From my trip to Burlington, I knew that it was a good sign that the main road into town is High Street. Maybe it comes from the old British custom of calling a community's primary artery 'the high street,' I don't know, but it's brought me luck on the exploring end in South Jersey.
|Burlington County Courthouse. Very stately!|
I was reading the sign that outlines the building's history when I heard a voice behind me.
"You been in there?" I turned to find a woman walking her dog. Uh, no, not yet. It wasn't likely during that visit, either, as the museum wasn't to open until noon. A visit for another day.
"You know, it's haunted!" she said. Come to think of it, I'd heard about that, but ghosts aren't really our interest at Hidden New Jersey. The woman went on to tell me that her daughter claimed her house was haunted, as well. "The ghost ever cause any problems?" I asked. Nope. What's the problem then? Live and let live (or unlive, I guess), I say.
The county courthouse is next door to the prison, conveniently, small but stately with a New Jersey seal and the date 1796 above the door. It was built after the county seat was moved there from Burlington, and it's holding up quite nicely with the years. In fact, some consider its Georgian design to be one of the country's best examples of preserved eighteenth-century architecture.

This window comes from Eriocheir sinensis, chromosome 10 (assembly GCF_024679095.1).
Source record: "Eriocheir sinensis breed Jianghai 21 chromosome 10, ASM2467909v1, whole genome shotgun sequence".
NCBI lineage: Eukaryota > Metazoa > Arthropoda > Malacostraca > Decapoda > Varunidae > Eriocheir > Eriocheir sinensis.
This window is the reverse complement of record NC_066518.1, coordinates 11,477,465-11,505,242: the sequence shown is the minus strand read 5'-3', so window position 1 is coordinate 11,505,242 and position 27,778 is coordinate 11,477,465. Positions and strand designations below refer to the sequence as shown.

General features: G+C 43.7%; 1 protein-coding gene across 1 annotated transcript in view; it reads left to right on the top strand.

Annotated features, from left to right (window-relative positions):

|Ivan waves from one of the meridian|
markers. I took this picture
from the other.
From there, we walked farther down High Street, following the very helpful historic district directional signs. What to visit next? My curiosity was piqued by the words "Log Cabin." You don't get many chances to visit old log cabins in New Jersey, so we definitely had to check that one out.
|The Shinn-Curtis Log House. Parking in front is reserved|
There's no interpretive signage nearby, nor was there any information in my WPA Guide, so we didn't learn the story of the cabin until we got home. Known as the Shinn Curtis Log House, it was built around 1712 and went through so many additions and build upons that it wasn't really discovered to exist in modern times until the house surrounding it was demolished in 1967. I guess that wasn't entirely unusual back in the day -- we heard a similar story about the Perth Amboy City Hall when we visited last year. In any case, the Curtis family lived there for nearly 150 years, starting in 1802. (You can see a photo of its mid-20th century pre-demolition condition here.)
There's a lot more to our Mount Holly visit, which we'll cover in future posts. Suffice to say, we uncovered a lot!